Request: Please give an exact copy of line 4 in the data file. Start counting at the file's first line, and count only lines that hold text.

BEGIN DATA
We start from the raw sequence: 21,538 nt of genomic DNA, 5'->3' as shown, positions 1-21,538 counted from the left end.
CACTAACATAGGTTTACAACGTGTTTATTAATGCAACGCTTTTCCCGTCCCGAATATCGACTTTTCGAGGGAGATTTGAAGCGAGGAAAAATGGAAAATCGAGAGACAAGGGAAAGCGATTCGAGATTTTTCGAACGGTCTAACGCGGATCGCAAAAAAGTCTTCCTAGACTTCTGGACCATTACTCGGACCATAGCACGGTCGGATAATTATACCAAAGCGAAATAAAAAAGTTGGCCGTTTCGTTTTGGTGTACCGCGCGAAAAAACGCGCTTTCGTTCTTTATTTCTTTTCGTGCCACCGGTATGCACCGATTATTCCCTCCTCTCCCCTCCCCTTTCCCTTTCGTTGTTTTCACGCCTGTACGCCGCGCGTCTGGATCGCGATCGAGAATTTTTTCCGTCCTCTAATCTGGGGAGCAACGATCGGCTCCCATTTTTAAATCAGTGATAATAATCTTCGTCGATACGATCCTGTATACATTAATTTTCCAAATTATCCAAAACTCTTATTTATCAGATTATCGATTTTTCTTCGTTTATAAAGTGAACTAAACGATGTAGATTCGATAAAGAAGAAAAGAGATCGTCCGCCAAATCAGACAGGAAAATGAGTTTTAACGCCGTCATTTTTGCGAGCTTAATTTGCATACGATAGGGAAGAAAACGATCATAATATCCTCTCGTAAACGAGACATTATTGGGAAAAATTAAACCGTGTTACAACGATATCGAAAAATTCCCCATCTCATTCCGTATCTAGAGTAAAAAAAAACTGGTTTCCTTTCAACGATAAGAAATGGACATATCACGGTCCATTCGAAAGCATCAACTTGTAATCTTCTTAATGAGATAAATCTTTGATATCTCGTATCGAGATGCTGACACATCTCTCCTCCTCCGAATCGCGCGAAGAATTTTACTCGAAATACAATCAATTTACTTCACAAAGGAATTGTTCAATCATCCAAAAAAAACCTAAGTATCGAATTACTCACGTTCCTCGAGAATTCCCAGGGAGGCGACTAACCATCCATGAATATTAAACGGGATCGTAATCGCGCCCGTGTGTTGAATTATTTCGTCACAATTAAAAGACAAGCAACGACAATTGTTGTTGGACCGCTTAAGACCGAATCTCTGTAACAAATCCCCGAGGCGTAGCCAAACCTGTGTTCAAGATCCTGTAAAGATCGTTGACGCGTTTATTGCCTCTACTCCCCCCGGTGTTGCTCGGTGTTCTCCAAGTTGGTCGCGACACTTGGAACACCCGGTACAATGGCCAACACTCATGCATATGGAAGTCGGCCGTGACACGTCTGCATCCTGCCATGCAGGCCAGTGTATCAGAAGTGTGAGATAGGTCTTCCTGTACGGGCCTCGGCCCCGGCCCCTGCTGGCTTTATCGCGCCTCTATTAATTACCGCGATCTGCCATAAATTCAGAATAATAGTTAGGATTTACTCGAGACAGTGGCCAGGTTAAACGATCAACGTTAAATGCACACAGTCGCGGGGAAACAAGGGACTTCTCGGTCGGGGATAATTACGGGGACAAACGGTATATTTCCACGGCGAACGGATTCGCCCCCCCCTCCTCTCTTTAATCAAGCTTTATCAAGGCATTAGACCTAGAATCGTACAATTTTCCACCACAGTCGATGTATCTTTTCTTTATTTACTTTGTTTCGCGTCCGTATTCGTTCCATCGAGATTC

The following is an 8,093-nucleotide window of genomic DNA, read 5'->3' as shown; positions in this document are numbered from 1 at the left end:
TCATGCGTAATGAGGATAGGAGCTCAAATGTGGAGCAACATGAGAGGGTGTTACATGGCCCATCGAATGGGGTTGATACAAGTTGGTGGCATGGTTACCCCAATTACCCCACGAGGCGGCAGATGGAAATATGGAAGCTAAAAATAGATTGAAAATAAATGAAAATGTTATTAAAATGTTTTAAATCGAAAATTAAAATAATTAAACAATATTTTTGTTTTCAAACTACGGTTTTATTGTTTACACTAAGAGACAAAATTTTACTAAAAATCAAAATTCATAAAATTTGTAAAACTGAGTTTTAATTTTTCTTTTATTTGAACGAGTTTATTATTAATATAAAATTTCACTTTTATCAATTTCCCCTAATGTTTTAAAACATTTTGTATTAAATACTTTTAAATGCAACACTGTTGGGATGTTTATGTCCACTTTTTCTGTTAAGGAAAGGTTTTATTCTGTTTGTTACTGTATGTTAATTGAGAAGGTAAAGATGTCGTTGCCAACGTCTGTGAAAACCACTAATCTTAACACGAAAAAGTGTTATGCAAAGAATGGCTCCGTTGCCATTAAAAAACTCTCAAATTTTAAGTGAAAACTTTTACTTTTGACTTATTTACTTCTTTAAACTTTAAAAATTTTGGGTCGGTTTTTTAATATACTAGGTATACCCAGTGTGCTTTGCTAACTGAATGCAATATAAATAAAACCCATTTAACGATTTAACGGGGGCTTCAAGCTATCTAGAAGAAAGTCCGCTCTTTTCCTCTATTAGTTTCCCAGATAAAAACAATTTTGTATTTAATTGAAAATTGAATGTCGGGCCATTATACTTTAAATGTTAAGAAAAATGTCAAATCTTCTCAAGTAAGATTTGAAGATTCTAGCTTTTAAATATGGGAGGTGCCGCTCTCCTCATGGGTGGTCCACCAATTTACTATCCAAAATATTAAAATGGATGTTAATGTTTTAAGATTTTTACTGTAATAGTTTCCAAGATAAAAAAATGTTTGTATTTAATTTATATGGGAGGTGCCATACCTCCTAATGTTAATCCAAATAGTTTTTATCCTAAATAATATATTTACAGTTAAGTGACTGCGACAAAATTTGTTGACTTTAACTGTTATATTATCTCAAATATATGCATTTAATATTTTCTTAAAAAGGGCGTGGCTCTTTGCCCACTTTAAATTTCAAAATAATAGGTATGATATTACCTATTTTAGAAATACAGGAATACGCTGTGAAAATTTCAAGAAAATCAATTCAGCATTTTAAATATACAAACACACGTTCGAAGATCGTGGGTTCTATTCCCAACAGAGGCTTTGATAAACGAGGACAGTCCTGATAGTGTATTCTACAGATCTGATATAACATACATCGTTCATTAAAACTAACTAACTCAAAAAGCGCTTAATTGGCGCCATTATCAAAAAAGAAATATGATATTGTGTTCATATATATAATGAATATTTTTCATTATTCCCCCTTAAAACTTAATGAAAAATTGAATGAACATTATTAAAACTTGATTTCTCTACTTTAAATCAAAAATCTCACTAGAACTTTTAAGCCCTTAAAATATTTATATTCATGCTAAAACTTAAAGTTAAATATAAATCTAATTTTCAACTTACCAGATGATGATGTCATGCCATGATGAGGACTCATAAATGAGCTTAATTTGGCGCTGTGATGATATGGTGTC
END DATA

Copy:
TCATGCGTAATGAGGATAGGAGCTCAAATGTGGAGCAACATGAGAGGGTGTTACATGGCCCATCGAATGGGGTTGATACAAGTTGGTGGCATGGTTACCCCAATTACCCCACGAGGCGGCAGATGGAAATATGGAAGCTAAAAATAGATTGAAAATAAATGAAAATGTTATTAAAATGTTTTAAATCGAAAATTAAAATAATTAAACAATATTTTTGTTTTCAAACTACGGTTTTATTGTTTACACTAAGAGACAAAATTTTACTAAAAATCAAAATTCATAAAATTTGTAAAACTGAGTTTTAATTTTTCTTTTATTTGAACGAGTTTATTATTAATATAAAATTTCACTTTTATCAATTTCCCCTAATGTTTTAAAACATTTTGTATTAAATACTTTTAAATGCAACACTGTTGGGATGTTTATGTCCACTTTTTCTGTTAAGGAAAGGTTTTATTCTGTTTGTTACTGTATGTTAATTGAGAAGGTAAAGATGTCGTTGCCAACGTCTGTGAAAACCACTAATCTTAACACGAAAAAGTGTTATGCAAAGAATGGCTCCGTTGCCATTAAAAAACTCTCAAATTTTAAGTGAAAACTTTTACTTTTGACTTATTTACTTCTTTAAACTTTAAAAATTTTGGGTCGGTTTTTTAATATACTAGGTATACCCAGTGTGCTTTGCTAACTGAATGCAATATAAATAAAACCCATTTAACGATTTAACGGGGGCTTCAAGCTATCTAGAAGAAAGTCCGCTCTTTTCCTCTATTAGTTTCCCAGATAAAAACAATTTTGTATTTAATTGAAAATTGAATGTCGGGCCATTATACTTTAAATGTTAAGAAAAATGTCAAATCTTCTCAAGTAAGATTTGAAGATTCTAGCTTTTAAATATGGGAGGTGCCGCTCTCCTCATGGGTGGTCCACCAATTTACTATCCAAAATATTAAAATGGATGTTAATGTTTTAAGATTTTTACTGTAATAGTTTCCAAGATAAAAAAATGTTTGTATTTAATTTATATGGGAGGTGCCATACCTCCTAATGTTAATCCAAATAGTTTTTATCCTAAATAATATATTTACAGTTAAGTGACTGCGACAAAATTTGTTGACTTTAACTGTTATATTATCTCAAATATATGCATTTAATATTTTCTTAAAAAGGGCGTGGCTCTTTGCCCACTTTAAATTTCAAAATAATAGGTATGATATTACCTATTTTAGAAATACAGGAATACGCTGTGAAAATTTCAAGAAAATCAATTCAGCATTTTAAATATACAAACACACGTTCGAAGATCGTGGGTTCTATTCCCAACAGAGGCTTTGATAAACGAGGACAGTCCTGATAGTGTATTCTACAGATCTGATATAACATACATCGTTCATTAAAACTAACTAACTCAAAAAGCGCTTAATTGGCGCCATTATCAAAAAAGAAATATGATATTGTGTTCATATATATAATGAATATTTTTCATTATTCCCCCTTAAAACTTAATGAAAAATTGAATGAACATTATTAAAACTTGATTTCTCTACTTTAAATCAAAAATCTCACTAGAACTTTTAAGCCCTTAAAATATTTATATTCATGCTAAAACTTAAAGTTAAATATAAATCTAATTTTCAACTTACCAGATGATGATGTCATGCCATGATGAGGACTCATAAATGAGCTTAATTTGGCGCTGTGATGATATGGTGTC